Post-Pandemic Crisis: Millions Out of Work, Students Skipping School

The UK faces a post-pandemic crisis with 2.8 million people out of work due to long-term sickness, with women accounting for 59% of the rise. Chronic absenteeism in schools has also risen by 75%, with pupils increasingly skipping school on Fridays.

Aqsa Younas Rana
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Post-Pandemic Crisis: Millions Out of Work, Students Skipping School

Post-Pandemic Crisis: Millions Out of Work, Students Skipping School

The United Kingdom is grappling with a post-pandemic crisis in work and education, as a staggering 2.8 million people are out of work due to long-term sickness and pupils are increasingly skipping school on Fridays. The Trades Union Congress (TUC) reports that the number of women who are economically inactive due to long-term sickness has surged by 503,000 (+48%) over the last five years to 1.54 million, the highest number since records began.

Why this matters: The post-pandemic crisis in work and education has far-reaching implications for the UK's economic growth and social stability. If left unaddressed, this crisis could lead to a significant decline in productivity, increased healthcare costs, and a widening gap in educational attainment.

Women account for 59% of the rise in economic inactivity due to long-term sickness over the past five years, while the number of men inactive due to long-term sickness has risen by 37% over the same period. The TUC attributes the sharp rise to a combination of factors, including long NHS waiting lists, cuts to preventative services, low-paid and insecure work particularly affecting women, and welfare reforms that stigmatize people who have become too ill to work.

TUC General Secretary Paul Nowak emphasized the need for action, stating, "We need a proper plan for dealing with the sharp rise in long-term sickness – not cynical gimmicks." He added, "Instead of stigmatising people who are too ill to work, the government should be laser-focused on improving access to treatment and preventing people from becoming too sick to work in the first place."

In the education sector, chronic absenteeism has risen by 75% in 2023 compared to pre-pandemic levels, with a 21% increase in pupils skipping school on Fridays. On average, students need an additional 4.1 months to catch up in reading and 4.5 more months in math by the end of the 2023 school year.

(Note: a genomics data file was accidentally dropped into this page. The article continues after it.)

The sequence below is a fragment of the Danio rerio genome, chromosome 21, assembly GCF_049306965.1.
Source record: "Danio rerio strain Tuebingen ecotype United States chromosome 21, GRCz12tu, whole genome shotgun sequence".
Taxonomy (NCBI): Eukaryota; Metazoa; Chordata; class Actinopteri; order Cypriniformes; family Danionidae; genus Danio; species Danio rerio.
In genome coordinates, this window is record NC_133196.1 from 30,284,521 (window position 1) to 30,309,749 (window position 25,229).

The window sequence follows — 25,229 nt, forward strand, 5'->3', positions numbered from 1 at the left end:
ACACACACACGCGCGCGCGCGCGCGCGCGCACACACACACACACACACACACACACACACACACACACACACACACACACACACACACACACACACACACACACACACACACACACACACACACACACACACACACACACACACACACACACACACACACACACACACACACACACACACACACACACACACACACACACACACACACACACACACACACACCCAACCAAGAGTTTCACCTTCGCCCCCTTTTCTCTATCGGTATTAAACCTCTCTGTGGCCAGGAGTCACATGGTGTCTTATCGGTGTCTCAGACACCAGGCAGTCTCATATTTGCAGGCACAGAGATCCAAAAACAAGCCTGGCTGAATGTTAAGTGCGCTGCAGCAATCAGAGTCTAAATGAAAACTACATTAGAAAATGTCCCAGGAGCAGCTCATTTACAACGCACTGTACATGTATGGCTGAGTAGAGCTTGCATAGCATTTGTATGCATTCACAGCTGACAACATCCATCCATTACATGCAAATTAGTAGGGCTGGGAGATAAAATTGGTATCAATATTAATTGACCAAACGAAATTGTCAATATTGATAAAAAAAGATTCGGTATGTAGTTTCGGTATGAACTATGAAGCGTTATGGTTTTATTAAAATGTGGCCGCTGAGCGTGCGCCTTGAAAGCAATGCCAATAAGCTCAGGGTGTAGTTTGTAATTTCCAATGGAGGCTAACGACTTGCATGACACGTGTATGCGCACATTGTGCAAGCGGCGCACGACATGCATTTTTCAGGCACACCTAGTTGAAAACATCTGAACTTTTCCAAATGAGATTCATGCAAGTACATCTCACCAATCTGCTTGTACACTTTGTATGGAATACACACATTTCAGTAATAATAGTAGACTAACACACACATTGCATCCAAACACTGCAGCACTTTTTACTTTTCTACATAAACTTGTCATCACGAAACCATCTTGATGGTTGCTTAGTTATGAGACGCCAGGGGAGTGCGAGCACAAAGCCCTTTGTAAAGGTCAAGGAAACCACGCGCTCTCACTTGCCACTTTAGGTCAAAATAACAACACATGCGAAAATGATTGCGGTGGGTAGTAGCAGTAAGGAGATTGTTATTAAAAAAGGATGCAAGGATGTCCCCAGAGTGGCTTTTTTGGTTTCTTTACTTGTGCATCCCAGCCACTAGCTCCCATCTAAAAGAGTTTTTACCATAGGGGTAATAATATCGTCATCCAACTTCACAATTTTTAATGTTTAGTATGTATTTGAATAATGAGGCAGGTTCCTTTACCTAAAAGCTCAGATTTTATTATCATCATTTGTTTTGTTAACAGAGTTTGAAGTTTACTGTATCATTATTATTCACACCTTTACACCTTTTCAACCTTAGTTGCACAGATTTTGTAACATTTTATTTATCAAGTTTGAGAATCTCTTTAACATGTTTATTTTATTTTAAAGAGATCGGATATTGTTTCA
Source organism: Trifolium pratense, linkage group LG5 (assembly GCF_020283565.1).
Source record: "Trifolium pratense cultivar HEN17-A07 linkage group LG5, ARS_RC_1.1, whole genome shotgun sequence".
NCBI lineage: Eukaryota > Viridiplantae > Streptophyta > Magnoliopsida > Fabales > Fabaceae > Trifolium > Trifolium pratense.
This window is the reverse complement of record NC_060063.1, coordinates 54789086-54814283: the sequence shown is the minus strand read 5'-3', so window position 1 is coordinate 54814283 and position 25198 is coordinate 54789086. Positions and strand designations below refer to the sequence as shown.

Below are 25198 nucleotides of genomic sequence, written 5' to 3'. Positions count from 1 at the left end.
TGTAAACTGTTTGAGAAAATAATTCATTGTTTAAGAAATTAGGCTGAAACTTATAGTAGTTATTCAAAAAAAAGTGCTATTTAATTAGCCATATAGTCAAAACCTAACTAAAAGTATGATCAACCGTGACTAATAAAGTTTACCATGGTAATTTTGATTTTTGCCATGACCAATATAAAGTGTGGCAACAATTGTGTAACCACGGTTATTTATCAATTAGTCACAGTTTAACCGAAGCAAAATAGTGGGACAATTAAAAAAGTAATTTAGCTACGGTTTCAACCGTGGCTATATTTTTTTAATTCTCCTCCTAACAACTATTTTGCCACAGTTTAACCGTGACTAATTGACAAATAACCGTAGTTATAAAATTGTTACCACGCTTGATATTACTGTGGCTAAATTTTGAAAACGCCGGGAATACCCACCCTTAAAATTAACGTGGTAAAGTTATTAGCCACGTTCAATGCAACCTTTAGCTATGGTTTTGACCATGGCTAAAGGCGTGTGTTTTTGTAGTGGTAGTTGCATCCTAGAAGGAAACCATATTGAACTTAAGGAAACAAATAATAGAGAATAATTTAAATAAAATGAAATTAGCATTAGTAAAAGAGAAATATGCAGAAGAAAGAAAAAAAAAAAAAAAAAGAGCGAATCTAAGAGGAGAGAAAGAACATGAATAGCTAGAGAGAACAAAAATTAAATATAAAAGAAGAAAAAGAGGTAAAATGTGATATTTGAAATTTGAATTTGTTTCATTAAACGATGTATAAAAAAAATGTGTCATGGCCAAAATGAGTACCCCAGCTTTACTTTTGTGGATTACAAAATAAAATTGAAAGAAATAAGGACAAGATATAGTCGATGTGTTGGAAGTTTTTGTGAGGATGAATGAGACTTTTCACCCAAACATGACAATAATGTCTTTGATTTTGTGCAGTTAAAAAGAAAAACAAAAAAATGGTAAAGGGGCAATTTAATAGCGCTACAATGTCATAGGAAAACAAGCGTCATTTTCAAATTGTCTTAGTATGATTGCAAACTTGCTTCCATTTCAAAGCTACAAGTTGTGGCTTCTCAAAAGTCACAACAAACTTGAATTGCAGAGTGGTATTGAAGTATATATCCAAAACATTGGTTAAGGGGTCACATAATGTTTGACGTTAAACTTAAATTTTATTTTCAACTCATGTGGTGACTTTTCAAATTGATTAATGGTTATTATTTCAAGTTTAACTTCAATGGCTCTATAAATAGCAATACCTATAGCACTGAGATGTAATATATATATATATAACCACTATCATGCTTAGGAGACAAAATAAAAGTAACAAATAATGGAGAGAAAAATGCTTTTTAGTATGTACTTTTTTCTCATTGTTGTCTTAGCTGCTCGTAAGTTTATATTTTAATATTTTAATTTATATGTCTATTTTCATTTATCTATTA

The Los Angeles Unified School District (LAUSD) has fared better than many other big city districts, with less learning loss and a higher recovery rate compared to other districts in California. Superintendent Alberto Carvalho and his team are employing strategies such as knocking on doors to meet with absent students' caretakers, offering summer programs and enrichment activities, and using data to build equitable support and accountability.

Carvalho stressed the importance of transforming educational systems, stating, "Returning our students back to pre-pandemic status is insufficient. We have a golden opportunity to really transform educational systems as we know them." The district has allocated $120 million to the Black Student Achievement Plan to improve attendance, math, and literacy, and increase enrollment in advanced classes. They have also launched the Family Academy virtual platform to empower parents with information to become more active voices in their children's education.

The post-pandemic crisis has led to a shift towards flexible work arrangements and a reevaluation of the work-life balance. The TUC is urging the government to invest in improving public services, cracking down on insecure work, and addressing chronic staffing shortages across the NHS and social care to tackle the growing issue of long-term sickness. As the UK navigates this challenging landscape, innovative strategies and transformative solutions will be crucial in addressing the root causes of the crisis and building a more resilient future for both work and education.

Key Takeaways

  • 2.8 million people in the UK are out of work due to long-term sickness.
  • Women's economic inactivity due to sickness has surged 48% in 5 years to 1.54 million.
  • Chronic absenteeism in UK schools has risen 75% since pre-pandemic levels.
  • Pupils need 4.1-4.5 extra months to catch up in reading and math by the end of 2023.
  • TUC urges government to invest in public services, tackle insecure work, and address NHS staffing shortages.